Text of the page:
Shortly after, in the spring of 1845, he moved to Millport, where he engaged in farming, milling, and lumbering business. He had ten children. Mr. and Mrs. Bauman early impressed their children with the principles of Christianity, and their efforts in this direction were not lost. They had the pleasure of seeing their children converted and united with the church of their choice. Two of their sons, Thomas and James, entered the ministry. Capt. James Bowman entered the ministry at the close of the Rebellion, in which he had served three years; nine months of which time was spent in Salsbury, Danville, and Libby Prisons. Thomas, their oldest son, is now bishop in the Evangelical Association. He rose in sixteen years from a country store to the highest dignity of the Evangelical Church. Jacob Bauman died Oct. 17, 1877.

W. W. Bowman was born at Millport, Carbon Co., April 7, 1849. His youthful days were spent at the paternal homestead in securing an education and assisting his father on the farm. He also clerked for Sharp, Weiss & Co., at Eckley, Pa, who as a firm ranked among our prominent and most successful coal operators; also for Lehigh Slate Company, at Slatington, Pa. At the age of fifteen, in order to complete his education, he entered Dickinson Seminary, at Williamsport, Pa; from there he attended the Freeland Seminary, finishing his course of instruction at the Fort Edward Collegiate Institute, Fort Edward, N. Y. He was then employed by the Lehigh Valley Railroad Company at their office at Packerton. Shortly afterward he took charge of the general books…




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                                                                                                                           … of the Carbon Iron Company, at Parryville, Pa., who at this time were doing a large and prosperous business. The First National Bank of Lehighton was organized in 1875; the board of directors was composed of the following gentleman, viz: Daniel Olewine, R. F. Hofford, Judge Dennis Bauman, J. K. Reickert, Judge Levi Wentz, Hon. A. J. Durling, and Thomas Kemerer. After careful consideration these directors decided on W. W. Bowman at their cashier, which action, considering the Mr. Bowman was but twenty-six years old, showed their just appreciation in selecting a man who though young in years was worthy in experience, integrity, and intellect. Mr. Bowman has filled this position satisfactorily alike to the citizens, depositors, and bank officials ever since.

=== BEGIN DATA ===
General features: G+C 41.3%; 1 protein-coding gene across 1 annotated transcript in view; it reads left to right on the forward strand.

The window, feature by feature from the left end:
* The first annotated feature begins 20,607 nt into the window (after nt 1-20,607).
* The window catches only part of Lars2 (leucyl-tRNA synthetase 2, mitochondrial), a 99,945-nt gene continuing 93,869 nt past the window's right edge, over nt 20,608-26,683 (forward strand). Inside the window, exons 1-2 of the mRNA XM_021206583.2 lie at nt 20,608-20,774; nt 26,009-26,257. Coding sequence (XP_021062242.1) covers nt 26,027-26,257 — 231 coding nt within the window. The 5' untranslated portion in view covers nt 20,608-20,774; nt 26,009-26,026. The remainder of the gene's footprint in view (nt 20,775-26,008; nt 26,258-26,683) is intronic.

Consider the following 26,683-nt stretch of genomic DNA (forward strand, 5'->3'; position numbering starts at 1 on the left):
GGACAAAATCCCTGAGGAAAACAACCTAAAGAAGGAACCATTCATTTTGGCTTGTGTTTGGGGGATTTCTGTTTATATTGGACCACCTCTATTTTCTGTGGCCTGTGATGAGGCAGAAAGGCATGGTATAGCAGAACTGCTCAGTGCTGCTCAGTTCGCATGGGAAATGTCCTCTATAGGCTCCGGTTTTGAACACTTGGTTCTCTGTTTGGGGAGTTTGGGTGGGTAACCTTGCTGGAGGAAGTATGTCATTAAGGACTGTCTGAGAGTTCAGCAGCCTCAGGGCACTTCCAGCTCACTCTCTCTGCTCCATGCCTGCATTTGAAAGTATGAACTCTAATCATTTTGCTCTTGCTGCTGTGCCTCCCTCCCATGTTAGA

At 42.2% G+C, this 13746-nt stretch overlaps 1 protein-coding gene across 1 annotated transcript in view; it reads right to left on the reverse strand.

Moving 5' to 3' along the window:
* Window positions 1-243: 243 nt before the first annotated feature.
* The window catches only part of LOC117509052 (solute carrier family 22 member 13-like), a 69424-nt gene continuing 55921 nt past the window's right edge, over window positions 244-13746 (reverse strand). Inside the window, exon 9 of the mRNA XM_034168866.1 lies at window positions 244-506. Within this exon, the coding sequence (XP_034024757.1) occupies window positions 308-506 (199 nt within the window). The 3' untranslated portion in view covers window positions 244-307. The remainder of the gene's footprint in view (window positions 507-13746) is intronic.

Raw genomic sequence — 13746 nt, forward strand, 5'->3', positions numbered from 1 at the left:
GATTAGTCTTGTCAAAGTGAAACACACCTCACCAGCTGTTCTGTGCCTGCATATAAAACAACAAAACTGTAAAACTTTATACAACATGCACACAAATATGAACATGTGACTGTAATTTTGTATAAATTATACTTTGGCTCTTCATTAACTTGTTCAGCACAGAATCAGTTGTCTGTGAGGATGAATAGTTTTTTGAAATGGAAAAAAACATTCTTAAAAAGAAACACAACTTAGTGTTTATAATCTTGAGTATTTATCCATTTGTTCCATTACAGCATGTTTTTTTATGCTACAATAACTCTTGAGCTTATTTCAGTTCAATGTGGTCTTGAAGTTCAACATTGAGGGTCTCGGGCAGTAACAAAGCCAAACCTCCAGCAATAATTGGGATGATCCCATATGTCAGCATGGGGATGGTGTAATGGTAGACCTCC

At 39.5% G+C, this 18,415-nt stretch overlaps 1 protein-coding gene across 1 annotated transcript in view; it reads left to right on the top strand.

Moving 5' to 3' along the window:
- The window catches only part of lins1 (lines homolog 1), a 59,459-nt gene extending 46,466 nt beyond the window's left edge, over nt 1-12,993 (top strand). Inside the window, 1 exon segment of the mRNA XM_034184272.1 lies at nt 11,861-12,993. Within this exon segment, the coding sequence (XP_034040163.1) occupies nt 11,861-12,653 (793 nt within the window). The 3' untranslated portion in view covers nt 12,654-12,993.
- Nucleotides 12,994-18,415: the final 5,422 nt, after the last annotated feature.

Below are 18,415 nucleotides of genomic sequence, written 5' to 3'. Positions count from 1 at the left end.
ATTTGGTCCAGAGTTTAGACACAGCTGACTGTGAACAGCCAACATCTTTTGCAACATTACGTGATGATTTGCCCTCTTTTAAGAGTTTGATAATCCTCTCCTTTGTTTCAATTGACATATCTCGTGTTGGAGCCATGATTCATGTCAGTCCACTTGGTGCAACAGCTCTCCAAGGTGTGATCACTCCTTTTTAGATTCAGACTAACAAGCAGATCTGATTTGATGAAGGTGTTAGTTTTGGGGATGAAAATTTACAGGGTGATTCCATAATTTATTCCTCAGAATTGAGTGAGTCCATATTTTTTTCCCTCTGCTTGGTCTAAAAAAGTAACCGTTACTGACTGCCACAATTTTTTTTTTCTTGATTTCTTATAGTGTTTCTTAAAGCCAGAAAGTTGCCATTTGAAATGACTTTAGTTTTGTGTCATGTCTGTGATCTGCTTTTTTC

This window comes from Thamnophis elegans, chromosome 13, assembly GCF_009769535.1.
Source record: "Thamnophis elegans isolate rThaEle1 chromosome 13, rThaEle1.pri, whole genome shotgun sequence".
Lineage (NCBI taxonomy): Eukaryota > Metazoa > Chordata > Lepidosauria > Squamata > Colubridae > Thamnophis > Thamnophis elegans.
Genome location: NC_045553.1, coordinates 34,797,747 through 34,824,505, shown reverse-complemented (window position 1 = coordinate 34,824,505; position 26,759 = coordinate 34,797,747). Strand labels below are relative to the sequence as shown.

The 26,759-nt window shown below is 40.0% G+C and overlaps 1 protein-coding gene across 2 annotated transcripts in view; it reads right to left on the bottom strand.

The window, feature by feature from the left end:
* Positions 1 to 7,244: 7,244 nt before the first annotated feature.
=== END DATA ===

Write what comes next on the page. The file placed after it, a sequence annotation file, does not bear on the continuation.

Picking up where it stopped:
On June 15, 1871, he was married by his brother, Bishop Thomas Bowman, to Miss Zeina F. Kuntz, daughter of Henry Kuntz, of Slatington. The result of their union is a family of five children, viz: Charles B., Minnie V., May E., Raymond K., Clarke W.

Newspapers.-- The first newspaper was started in Lehighton in January, 1872, by O. M. Boyle. It was six columns in size, with a “patent outside,” and called the Weekly News. Its publication was suspended in the fall of 1873.

The Carbon Advocate was established by H. V. Morthimer, the present editor and proprietor. The first number was issued on the 23rd of November, 1872. It is independent in politics. Originally a six-column paper, it was enlarged in 1878 to eight columns. Many facts concerning the history of Lehighton are gleaned from its columns.

Fire Company.-- On the 24th of August, 1874, the first fire company was organized in Lehighton as the Lehigh Hook-and-Ladder Company, No. 1. It contained fifty members. H. V. Morthimer was chosen president, C. F. Horn secretary, and P. T. Bradley chief. A hook-and-ladder truck and ladders and a Babcock extinguisher were purchased. The company remained in active service until 1881, when the members lost interest in it and the company practically ceased to exist.


Societies.-- A number of societies have been organized, which have long since disbanded. Those still in existence are here given. Meetings of all societies are held in Rober’s Hall: